Minority history is in danger of being lost, but our library system is working hard to preserve it
The Local History and Genealogy department, located on the third floor of the Main Branch Library in downtown Toledo, is home to countless historic artifacts. Here, one can find books, photographs, newspapers, and public records that together represent the history of Toledo. Now, thanks to the work of the Toledo-Lucas County Public Library system’s digitization lab, select pieces of that history are being digitized and placed online for individuals to explore from the convenience of their home computer.
Perhaps the most stirring example of this effort is the library’s Black History Archives. From a simple web portal, one can now peruse a selection of content including vintage photographs, oral history videos, scrapbook collections, and statistical reports that showcase local Black history from several perspectives.
Janet Rhodes, Supervisor of Digitization Services at the library, stated the intent of the archive. “You can see all of these items and hear different voices from the community, getting a holistic overview of what our Black community has been through and where there is still to go.” She adds that even though they operate a local history repository, its contents speak to the broader callings of American history. “The trajectory of the black community in Toledo very much echoes the trajectory of the black community in the United States.”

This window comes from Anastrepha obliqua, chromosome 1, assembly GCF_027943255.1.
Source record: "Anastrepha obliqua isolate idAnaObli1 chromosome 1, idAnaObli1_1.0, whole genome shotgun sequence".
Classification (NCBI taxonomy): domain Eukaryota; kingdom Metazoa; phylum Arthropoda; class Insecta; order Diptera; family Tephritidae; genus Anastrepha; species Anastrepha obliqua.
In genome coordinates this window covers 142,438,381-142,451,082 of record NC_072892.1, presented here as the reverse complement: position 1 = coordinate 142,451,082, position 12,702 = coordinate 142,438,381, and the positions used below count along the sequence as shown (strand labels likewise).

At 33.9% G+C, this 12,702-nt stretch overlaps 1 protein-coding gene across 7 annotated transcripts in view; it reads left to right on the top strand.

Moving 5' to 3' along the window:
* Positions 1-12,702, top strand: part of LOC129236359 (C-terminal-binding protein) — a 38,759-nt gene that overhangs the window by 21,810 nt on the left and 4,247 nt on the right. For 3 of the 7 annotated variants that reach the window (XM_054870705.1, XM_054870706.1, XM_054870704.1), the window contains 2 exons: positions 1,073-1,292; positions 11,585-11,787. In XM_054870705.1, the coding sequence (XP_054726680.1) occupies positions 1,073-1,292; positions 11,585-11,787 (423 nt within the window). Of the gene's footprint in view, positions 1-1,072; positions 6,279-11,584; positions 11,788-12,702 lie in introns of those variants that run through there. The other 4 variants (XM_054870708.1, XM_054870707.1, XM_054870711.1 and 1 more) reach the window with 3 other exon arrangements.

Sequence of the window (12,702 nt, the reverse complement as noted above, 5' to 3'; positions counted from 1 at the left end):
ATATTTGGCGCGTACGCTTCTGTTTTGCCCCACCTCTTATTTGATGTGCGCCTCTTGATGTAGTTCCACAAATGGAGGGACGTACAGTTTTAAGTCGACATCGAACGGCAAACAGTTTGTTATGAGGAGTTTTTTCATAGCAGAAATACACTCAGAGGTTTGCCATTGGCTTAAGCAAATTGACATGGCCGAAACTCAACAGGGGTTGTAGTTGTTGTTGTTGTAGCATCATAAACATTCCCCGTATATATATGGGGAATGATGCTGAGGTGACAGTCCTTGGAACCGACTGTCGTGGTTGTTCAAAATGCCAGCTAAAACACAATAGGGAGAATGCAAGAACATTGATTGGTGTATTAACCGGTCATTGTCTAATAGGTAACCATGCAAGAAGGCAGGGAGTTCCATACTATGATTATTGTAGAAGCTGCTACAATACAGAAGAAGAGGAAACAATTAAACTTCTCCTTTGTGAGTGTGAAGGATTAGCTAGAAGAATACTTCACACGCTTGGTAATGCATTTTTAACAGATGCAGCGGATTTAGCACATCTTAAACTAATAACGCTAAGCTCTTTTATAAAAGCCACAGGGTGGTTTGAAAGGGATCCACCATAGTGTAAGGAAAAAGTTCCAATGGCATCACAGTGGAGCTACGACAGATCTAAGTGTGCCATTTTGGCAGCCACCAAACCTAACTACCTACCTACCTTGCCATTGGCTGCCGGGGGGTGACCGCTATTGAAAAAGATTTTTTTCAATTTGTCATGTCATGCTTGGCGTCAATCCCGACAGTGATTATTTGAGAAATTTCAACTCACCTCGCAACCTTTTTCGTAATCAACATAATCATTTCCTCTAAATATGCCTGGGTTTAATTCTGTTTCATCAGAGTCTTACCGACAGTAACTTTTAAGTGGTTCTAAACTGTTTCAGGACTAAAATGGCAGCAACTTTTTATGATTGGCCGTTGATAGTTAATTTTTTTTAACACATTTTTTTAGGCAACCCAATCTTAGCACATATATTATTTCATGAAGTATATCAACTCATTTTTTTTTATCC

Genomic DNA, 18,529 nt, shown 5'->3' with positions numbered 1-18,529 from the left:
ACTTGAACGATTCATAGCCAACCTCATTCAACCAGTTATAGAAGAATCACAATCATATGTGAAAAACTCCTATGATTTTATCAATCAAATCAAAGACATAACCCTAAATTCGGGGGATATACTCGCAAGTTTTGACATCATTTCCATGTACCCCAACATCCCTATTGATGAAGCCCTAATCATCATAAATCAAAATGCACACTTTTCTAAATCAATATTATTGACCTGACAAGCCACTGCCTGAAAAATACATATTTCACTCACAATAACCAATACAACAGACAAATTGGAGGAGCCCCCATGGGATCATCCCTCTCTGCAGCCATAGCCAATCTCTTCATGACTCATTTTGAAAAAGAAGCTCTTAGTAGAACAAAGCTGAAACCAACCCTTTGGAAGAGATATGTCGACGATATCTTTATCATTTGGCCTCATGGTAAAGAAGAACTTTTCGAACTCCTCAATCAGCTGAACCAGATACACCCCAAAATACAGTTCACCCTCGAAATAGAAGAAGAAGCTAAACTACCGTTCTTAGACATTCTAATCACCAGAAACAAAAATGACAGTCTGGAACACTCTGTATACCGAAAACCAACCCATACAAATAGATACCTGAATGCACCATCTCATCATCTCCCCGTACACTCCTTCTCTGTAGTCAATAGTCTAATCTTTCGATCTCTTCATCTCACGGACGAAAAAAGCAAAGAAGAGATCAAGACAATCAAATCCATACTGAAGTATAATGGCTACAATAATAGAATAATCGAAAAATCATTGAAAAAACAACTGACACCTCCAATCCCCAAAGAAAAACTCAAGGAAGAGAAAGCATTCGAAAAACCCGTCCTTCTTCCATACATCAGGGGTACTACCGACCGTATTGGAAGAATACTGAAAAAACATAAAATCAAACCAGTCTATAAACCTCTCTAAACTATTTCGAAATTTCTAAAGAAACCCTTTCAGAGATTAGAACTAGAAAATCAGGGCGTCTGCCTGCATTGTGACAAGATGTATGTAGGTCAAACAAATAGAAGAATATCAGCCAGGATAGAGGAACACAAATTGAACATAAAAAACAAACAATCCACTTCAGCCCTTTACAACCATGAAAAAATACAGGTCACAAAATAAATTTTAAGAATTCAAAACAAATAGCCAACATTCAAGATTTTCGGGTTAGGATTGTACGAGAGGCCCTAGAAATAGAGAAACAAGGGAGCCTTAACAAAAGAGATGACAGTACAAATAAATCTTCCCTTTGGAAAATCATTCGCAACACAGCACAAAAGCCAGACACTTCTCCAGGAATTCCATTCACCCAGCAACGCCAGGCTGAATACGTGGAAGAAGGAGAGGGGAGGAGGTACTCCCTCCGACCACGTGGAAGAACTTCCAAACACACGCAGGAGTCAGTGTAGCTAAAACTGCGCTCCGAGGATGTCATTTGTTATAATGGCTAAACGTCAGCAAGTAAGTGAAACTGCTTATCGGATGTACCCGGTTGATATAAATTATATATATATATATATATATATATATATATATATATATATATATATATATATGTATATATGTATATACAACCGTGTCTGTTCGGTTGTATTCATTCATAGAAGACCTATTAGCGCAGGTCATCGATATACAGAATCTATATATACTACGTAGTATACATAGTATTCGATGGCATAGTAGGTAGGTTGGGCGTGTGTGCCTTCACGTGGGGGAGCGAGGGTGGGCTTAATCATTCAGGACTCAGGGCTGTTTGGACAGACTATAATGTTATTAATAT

An Antidote to Censorship
Ms. Rhodes expressed how critical it is for the history of minority communities to be preserved. “At this point in time where the histories of specific communities are being censored throughout the country, you may not be able to learn about those things in school,” she said. “It feels like our responsibility to put that information in the most accessible place possible, which for us is online, so that anyone can access it from anywhere in the world at any time.”
However, the library isn’t just focusing on Black history; decades of newsletters from both the American Indian Intertribal Association of Toledo and the Toledo Area Gay And Lesbian Affiliation are in the process of being archived.
A perpetual work-in-progress, more content will be added as time and resources permit. The library also accepts items for donation from the public but advises that donors call ahead to make sure that it qualifies as local, and that another instance of the item isn’t already archived.
You can visit the Black History Archives online at https://tlcplblackhistory.omeka.net/exhibits/show/toledoblackhistory/introduction